Here are some ways to avoid charity scams

Wednesday, January 5, 2005 | 12:00 a.m. CST; updated 8:54 a.m. CDT, Tuesday, July 1, 2008

As Americans raise unprecedented amounts of money for the victims of the tsunami disaster, the Better Business Bureau is cautioning people about scams that attempt to take advantage of people’s eagerness to help.

If you do think that you have been contacted by a phony charity, you can file a complaint with the Federal Trade Commission and also with the Missouri attorney general’s office.

Here are some recommendations to help ensure that the money you donate goes to the intended recipients.

  • Make sure the charity is registered with the appropriate state department and that it describes exactly what it will do to aid the disaster victims.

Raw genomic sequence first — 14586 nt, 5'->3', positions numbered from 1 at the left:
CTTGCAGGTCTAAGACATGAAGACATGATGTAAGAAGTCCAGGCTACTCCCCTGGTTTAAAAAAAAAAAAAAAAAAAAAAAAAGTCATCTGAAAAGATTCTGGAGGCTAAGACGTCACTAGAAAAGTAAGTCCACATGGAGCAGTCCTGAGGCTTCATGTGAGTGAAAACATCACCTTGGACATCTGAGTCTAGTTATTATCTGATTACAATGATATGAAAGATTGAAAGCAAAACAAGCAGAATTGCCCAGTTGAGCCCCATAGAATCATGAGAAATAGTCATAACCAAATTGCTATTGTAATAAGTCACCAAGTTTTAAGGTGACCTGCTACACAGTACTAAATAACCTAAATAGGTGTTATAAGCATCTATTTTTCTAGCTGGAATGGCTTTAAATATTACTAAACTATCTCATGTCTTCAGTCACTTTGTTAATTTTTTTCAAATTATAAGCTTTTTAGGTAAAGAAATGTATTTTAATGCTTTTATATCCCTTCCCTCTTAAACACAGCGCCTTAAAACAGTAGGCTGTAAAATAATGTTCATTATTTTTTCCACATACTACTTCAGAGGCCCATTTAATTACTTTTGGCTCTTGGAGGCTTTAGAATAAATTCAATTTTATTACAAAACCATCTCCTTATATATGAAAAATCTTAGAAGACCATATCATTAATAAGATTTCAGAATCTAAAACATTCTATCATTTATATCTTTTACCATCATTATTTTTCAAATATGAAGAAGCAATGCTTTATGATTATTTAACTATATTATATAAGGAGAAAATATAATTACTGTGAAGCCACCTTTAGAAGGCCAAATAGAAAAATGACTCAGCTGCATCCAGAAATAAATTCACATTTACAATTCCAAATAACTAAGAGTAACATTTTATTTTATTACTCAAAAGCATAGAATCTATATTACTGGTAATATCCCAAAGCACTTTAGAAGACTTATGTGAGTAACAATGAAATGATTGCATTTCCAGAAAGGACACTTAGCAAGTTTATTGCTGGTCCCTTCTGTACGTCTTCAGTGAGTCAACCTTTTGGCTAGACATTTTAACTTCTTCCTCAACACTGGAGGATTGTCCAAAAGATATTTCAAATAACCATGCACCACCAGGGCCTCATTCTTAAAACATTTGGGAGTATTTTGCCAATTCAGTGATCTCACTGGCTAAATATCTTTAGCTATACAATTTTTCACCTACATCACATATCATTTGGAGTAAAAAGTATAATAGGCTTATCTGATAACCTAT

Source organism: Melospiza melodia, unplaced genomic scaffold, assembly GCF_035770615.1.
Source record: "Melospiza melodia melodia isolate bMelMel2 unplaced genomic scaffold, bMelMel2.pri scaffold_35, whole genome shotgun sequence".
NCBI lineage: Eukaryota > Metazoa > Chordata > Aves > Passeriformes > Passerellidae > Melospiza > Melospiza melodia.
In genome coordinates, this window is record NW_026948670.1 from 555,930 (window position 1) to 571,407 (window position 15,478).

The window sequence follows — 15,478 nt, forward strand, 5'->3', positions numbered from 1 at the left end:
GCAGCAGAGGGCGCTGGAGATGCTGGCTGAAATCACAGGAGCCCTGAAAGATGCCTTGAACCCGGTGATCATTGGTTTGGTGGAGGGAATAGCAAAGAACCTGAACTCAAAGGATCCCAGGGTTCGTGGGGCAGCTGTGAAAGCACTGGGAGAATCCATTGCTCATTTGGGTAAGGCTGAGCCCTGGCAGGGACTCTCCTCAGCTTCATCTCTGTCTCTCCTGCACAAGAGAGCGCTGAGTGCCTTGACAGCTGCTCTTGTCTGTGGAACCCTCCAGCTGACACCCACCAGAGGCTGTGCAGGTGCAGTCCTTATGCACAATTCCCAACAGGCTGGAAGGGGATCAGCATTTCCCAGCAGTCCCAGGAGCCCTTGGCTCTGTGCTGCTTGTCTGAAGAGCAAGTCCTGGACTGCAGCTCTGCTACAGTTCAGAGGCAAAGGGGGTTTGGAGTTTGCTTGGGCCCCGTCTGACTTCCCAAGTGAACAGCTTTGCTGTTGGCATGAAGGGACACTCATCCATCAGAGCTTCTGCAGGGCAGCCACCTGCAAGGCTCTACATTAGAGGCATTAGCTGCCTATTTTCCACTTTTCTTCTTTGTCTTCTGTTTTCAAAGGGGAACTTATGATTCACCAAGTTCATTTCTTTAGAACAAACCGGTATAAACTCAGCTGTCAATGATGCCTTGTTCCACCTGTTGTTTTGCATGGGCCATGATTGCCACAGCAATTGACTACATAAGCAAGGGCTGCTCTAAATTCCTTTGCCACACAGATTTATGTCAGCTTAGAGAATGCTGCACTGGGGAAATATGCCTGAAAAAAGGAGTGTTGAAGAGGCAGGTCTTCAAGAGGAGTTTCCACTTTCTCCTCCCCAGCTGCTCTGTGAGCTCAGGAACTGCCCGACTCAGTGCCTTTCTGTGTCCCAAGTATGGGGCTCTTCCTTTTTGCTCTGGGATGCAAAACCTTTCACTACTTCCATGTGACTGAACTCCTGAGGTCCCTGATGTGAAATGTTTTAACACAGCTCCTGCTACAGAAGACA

• Ask for written information about the organization and its mission. Also make sure that your donation is tax-deductible, and get a receipt.
  • Some agencies use paid professional fund-raisers who keep a percentage of the proceedings. If people call you asking for donations, ask if they are professional fund-raisers.
  • Watch out for similar sounding names. Scam artists sometimes use the names that look or sound similar to bona fide charities.
  • Check out the agency’s financial information at Also you can check the reputation of the charity with your local Better Business Bureau office or at
  • Avoid cash gifts as cash can be easily stolen or lost. Use checks or money orders and make them to the organization, not to the person soliciting the donation.
  • Be extra careful if donating online as scam artists can copy the name and style of a well-known charity’s Web site to confuse people.

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